• Humorously subverted in Captain Underpants where George and Harold were arrested for crime that their evil twins committed, while they know their juvie cell isn't a Luxury Prison Suite, the living standards and treatment they're given is actually leaps and bounds better than what they've had to put up with in the Sadist Teacher filled school they've been attending, they're even fully allowed to continue making comics while serving their time!

    Western Animation 
  • A downplayed example can be found in the Fillmore! episode "To Mar a Stall," in which a student vandal Randal Julian, aka "Flava Sava," has been sentenced to solitary detention following his crimes against the school. When protagonists Fillmore and Ingrid arrive to question Randal about another tagger, they find he's locked up in a featureless white room with no furniture other than a television and a school desk and no access to writing materials — he's even wearing an orange jumpsuit, as would be expected at an adult prison. The episode is a Shout-Out to The Silence of the Lambs, so Randal's detention cell is meant to evoke the image of the prison Dr. Hannibal Lecter is kept in.
  • The Simpsons:
    • In "Marge Be Not Proud", Bart is caught shoplifting and the guard threatens him with juvenile hall if he catches him in the store again. When the Simpsons plan on going to that very store to have their Christmas photo taken, Bart has an Imagine Spot where he spends the holidays in juvie.
    • In "The Wandering Juvie", Bart actually does go to juvie for a fraud scheme.
  • South Park:
    • In "Cartman's Silly Hate Crime 2000", Cartman is accused of attacking Token for being black and is sent to juvenile hall, where he becomes the prison bitch of a tough kid called Romper Stomper. This episode is almost a perfect example of the trope, and is practically the Trope Codifier.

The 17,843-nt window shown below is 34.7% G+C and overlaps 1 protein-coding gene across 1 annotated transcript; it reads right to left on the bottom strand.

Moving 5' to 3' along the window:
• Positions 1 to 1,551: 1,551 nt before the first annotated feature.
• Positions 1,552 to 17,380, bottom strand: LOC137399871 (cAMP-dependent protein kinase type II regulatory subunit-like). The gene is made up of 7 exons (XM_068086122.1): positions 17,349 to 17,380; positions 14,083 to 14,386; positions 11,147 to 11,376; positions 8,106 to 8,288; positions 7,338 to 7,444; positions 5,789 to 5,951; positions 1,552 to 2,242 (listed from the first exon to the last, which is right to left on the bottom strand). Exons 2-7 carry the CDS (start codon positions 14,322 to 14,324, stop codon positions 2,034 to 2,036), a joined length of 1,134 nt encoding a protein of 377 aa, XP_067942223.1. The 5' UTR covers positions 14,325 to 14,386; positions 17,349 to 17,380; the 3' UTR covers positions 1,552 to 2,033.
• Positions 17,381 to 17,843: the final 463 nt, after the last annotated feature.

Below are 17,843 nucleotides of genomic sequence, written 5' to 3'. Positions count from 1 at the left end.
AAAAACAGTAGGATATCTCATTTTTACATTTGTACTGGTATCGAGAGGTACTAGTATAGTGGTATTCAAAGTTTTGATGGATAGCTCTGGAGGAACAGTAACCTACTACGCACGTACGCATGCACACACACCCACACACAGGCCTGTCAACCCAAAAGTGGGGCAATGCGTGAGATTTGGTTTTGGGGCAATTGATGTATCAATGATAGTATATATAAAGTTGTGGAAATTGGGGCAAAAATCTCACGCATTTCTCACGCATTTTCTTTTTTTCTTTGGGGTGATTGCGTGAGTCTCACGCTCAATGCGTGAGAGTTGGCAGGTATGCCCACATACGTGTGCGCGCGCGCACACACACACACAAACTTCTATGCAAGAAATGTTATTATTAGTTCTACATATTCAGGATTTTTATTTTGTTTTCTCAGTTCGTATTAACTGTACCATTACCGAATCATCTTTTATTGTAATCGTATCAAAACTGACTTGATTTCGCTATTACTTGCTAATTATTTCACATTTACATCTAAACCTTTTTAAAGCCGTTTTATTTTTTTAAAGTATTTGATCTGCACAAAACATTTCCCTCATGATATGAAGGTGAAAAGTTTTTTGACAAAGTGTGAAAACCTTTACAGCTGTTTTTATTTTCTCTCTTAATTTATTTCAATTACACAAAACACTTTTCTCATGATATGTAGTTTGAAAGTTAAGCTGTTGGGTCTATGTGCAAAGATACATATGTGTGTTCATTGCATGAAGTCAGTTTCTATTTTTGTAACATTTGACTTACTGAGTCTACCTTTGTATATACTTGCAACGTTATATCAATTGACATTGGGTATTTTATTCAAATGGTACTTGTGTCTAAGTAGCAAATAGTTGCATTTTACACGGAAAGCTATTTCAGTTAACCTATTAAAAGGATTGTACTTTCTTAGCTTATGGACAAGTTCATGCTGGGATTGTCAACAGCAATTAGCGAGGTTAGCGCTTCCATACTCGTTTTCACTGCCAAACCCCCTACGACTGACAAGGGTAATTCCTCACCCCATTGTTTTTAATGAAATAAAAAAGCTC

• In "Preschool", it's revealed that the boys got a kid named Trent Boyett sent to juvie in preschool for starting a fire and severely injuring their teacher (although in actuality, it was the fault of the four main characters). The episode deals with Trent getting paroled five years later, coming out extremely muscled and tattooed, and going after the boys for revenge. And how determined is he? The sequence where he comes out shouts out the Scorsese remake of Cape Fear.
  • Total Drama: Duncan's audition tape has him escaping from one of those, with the obligatory alarms, searchlights and angry guard dogs all being present.

    Real Life 
  • Russian juveniles (maloletka) are infamous for their brutal prison gang culture, much more brutal than in adult prisons.
  • Therapeutic boarding schools, residential treatment centers, wilderness therapy centers, and the like have this reputation. Survivors have testified to being forced to exercise to exhaustion and perform backbreaking labor, denied food and water, physically abused, and psychologically tortured. There have been numerous deaths — some suicides, some preventable illnesses and accidents. Tends to be more of a problem for the private sector, though. Public sector and publicly-funded nonprofits that run similar programs tend to have more oversight in Real Life, so the abusive personnel tend to get caught more quickly and punished. The program might be temporarily or permanently closed after an official investigation, depending on how serious or systemic the abuse was.